National Horchata Day has been celebrated annually on September 24 since 2001. The day is celebrated to promote awareness of this delicious beverage and also to honor its rich Hispanic history. Many of us may not be familiar with horchata; it refers to a variety of refreshing Mexican beverages made from white rice steeped in water and flavored with cinnamon, almonds, tiger nuts, or sugar. Typically, the ingredients are pulverized in a blender until they reach a semiliquid consistency. In the end, the mixture is sieved to remove the solid granules, leaving a lovely, milky texture. Various variations of the recipe exist. Some people prefer it with milk, while others enjoy adding flavors like vanilla or coconut. It is overall nutritious and rich in vitamins and supplements.
The background of National Horchata Day
To completely submerge ourselves in this merely gratifying beverage. We must understand where this beverage originated and why it now has its own holiday.
Horchata is a ubiquitous beverage in the United States, but its origins are in West Africa, present-day Nigeria, and Mali, where it was and is popularly known as ‘kuunu aya.’ This structure dates back to 2400 B.C. It is speculated that the Moors introduced it to Spain during the Muslim conquest. In the eleventh century, it spread to Spain and Portugal, eventually gaining the appellation ‘horchata’ in Valencia.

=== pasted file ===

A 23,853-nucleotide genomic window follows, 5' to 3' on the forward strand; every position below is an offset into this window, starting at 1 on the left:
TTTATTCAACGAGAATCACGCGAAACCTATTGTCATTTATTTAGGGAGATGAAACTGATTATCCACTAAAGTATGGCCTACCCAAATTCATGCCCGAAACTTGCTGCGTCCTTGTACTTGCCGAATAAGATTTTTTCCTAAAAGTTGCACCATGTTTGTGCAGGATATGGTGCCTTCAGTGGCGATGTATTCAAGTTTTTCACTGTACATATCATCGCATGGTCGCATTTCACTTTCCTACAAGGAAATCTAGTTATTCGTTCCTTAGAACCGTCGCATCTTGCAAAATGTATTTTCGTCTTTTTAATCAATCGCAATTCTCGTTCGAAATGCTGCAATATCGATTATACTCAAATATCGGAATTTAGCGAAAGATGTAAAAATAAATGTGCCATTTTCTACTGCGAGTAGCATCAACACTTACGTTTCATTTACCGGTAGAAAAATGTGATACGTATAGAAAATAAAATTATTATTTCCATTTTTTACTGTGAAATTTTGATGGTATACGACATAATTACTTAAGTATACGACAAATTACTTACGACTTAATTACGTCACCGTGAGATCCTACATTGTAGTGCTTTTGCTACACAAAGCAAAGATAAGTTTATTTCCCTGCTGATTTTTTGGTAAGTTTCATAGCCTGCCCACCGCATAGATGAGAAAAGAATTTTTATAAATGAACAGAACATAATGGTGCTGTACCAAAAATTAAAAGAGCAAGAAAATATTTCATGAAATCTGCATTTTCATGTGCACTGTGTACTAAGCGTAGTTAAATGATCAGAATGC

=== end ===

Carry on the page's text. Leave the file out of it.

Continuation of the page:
Although the origin stories of this non-alcoholic beverage may contain African anecdotes, the origin stories of the name suggest that other cultures may have created their own versions of this beverage. Around the 16th century, the Romans created their own milk-based beverage. Instead of using popular ingredients like rice or Tiger nut — which is not a nut — the Romans used barley because it was believed to have medicinal properties at the time. The Romans milked the barley by soaking it in water, which formed the basis of the drink they dubbed “hordeata,” which translates to “barley drink.”
There is another humorous explanation for the origin of the drink’s name: King James of Aragon was offered the drink by a young girl in the 13th century, and upon tasting it, he stared at her in bewilderment and asked what it was. The young girl responded that it was chufa milk, to which he replied, “This is not milk, this is honey, xata!” “This is not milk; it’s gold, my dear!” Hence, the origin of the moniker horchata.
Activities commemorating National Horchata Day
Engage your online acquaintances
You can share interesting horchata-related information on social media using hashtags such as #NationalHorchataDay.
Go get horchata with your fellow students.
Some varieties of horchata are slightly sweet, while others are slightly spicy; you and your companions can go out and determine which varieties are your favorites.
Create it oneself
There are numerous horchata recipes available online. A good way to get into the spirit of the day is to don an apron and prepare a dish you believe you’ll enjoy.
5 UNKNOWN FACTS ABOUT HORCHATA
There are over ten varieties of horchata, the most renowned of which are rice-based beverages from Mexico.
It contains numerous natural constituents, including vitamin C, calcium, magnesium, and phosphorus.
The natives of Spain, Mexico, and Nigeria attest to its aphrodisiac properties.
Despite modifications to the formulation, the 13th-century method has been incorporated.
Tiger nuts or chufa are small tubers with patterns that give them their name.
NATIONAL HORCHATA DAY DATES